Mir Abbas Khan stares into the camera. Behind him the ruins of his home lay strewn across the dry, hard ground. Since March, when Secretary of State Colin Powell visited Pakistan and promised President General Pervez Musharraf billions of dollars in aid, the Pakistani army has been scouring the semiautonomous tribal regions of South Waziristan for Al Qaeda fighters—bombing, burning, and bulldozing the homes and belongings of those deemed collaborators, or merely uncooperative. Over the centuries, no one has exercised much authority over South Waziristan, a stark, mountainous area of southwestern Pakistan that borders Afghanistan. But in the wake of two assassination attempts, and in pursuit of continued U.S. largesse, Musharraf seems determined to try. At the start of the campaign, he announced that a senior Al Qaeda leader was surrounded, and hinted it might be Osama bin Laden. Days later, after the army met surprisingly stiff resistance, the top Al Qaeda operative was down-graded to a Chechen commander, and then to a local criminal. Eventually, senior government officials admitted they never had proof that a key terrorist was in the area.
Though it boasts of killing hundreds of militants—claims that cannot be substantiated—the government is tight-lipped about casualties among innocent villagers. Journalists and human rights workers are effectively barred from entering the region. But in April, photographer Asim Rafiqui managed to sneak in by posing as a local businessman.
With no base of support in the area, the Pakistani army (mostly ethnically distinct from the Pashtuns of Waziristan) has been attempting to enlist the support of local tribes and battling those who don’t cooperate. Tribal jirgas, or councils, that comply with the army are rewarded with development aid and spared from bombardment. Other tribal leaders see the conflict as a means to turn the wrath of the army on rival tribes. In any case, lashkars—tribal posses—have ransacked scores of villages, vowing to capture or kill those suspected of cooperating with Al Qaeda. Tradition, however, forbids a host to turn over a guest to an enemy without a fight. And Waziris are even being asked to betray blood relations, although family ties extend far deeper than national loyalty.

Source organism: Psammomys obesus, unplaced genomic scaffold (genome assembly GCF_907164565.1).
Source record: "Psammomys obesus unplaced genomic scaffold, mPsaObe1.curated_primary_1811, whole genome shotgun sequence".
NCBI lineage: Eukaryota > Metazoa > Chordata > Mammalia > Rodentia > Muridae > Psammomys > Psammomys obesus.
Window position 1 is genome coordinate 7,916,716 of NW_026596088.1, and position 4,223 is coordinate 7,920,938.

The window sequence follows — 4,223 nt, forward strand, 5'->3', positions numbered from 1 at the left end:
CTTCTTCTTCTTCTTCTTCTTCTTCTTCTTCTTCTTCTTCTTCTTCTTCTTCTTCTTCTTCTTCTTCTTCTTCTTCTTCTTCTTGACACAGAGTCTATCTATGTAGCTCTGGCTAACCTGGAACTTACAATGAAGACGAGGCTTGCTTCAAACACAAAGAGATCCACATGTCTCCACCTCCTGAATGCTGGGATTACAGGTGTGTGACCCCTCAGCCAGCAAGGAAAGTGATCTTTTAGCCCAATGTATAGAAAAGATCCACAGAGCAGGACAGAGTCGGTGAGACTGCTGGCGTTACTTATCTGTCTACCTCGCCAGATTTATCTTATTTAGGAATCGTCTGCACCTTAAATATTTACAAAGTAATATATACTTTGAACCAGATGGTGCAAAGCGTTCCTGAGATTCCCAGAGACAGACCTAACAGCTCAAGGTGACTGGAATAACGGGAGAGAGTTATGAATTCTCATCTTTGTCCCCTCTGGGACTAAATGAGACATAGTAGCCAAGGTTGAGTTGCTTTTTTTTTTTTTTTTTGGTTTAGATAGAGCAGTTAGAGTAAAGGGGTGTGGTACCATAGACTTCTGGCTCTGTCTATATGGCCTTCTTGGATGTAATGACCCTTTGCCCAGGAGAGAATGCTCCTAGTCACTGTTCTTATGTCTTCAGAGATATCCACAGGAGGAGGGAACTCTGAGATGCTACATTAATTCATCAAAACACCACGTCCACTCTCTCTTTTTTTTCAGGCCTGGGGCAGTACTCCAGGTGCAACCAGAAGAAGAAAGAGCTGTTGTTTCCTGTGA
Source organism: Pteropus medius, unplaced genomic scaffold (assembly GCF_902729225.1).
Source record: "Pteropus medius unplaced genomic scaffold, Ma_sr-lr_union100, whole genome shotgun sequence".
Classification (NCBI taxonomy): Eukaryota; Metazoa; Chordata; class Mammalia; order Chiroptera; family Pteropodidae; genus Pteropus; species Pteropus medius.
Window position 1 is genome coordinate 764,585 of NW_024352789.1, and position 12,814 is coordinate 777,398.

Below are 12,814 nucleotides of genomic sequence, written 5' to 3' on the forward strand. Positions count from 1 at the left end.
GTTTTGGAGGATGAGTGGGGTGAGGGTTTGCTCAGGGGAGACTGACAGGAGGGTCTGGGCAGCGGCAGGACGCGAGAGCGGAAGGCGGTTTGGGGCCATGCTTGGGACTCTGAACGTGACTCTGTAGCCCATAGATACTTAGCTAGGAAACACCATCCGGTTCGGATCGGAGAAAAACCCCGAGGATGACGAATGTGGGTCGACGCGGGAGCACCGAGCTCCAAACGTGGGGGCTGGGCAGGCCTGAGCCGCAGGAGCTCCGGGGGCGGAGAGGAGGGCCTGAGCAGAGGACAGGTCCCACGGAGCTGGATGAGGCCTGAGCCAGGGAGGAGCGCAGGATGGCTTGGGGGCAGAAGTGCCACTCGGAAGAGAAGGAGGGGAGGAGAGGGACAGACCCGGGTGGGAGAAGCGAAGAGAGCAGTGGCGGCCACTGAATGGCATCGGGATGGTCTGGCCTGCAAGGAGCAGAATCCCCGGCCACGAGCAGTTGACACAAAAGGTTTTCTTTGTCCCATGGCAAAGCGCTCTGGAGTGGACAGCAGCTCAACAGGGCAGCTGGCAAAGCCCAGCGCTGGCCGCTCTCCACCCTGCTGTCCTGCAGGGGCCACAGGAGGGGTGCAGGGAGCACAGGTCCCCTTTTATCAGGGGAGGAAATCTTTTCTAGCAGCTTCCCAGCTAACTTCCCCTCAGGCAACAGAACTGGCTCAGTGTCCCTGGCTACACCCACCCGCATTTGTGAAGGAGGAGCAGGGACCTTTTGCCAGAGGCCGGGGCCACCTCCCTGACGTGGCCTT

In pitting his army against his people, Musharraf risks losing his tenuous hold on power by energizing the very Islamic fundamentalists he seeks to crush. Muslims consider soldiers killed in combat to be martyrs. But many of the tribesmen battling the army are former mujahideen, who, in the 1980s, were actively recruited by Pakistan and the United States to resist the Soviet occupation of Afghanistan and support the Taliban. They came from all over Central Asia and settled in the tribal regions. They married, had children, and became woven into the local culture. To many Pakistanis, who don’t understand the about-face of the Musharraf government, it is not the soldiers who are martyrs, but the Waziris fighting them. “America is a wolf at our door,” said retired Lt. Gen. Hamid Gul, a fundamentalist Muslim. “Pakistan throws it crumbs so it does not attack our house. South Waziristan is a crumb. But the people know defenders of the tribal areas are defending their country. Are they terrorists, and the attackers good boys? No. The people don’t believe this.”
Pakistanis are all too cognizant that it is at America’s bidding that Musharraf, his army, and the lashkars of Waziristan carry out this campaign. Any resentment it causes will inevitably flow back up that chain.
Consider again Mir Abbas Khan, in the photo on the opposite page. Look at his eyes, his ruined home, and back to his eyes—full of fear and hurt, but mostly rage.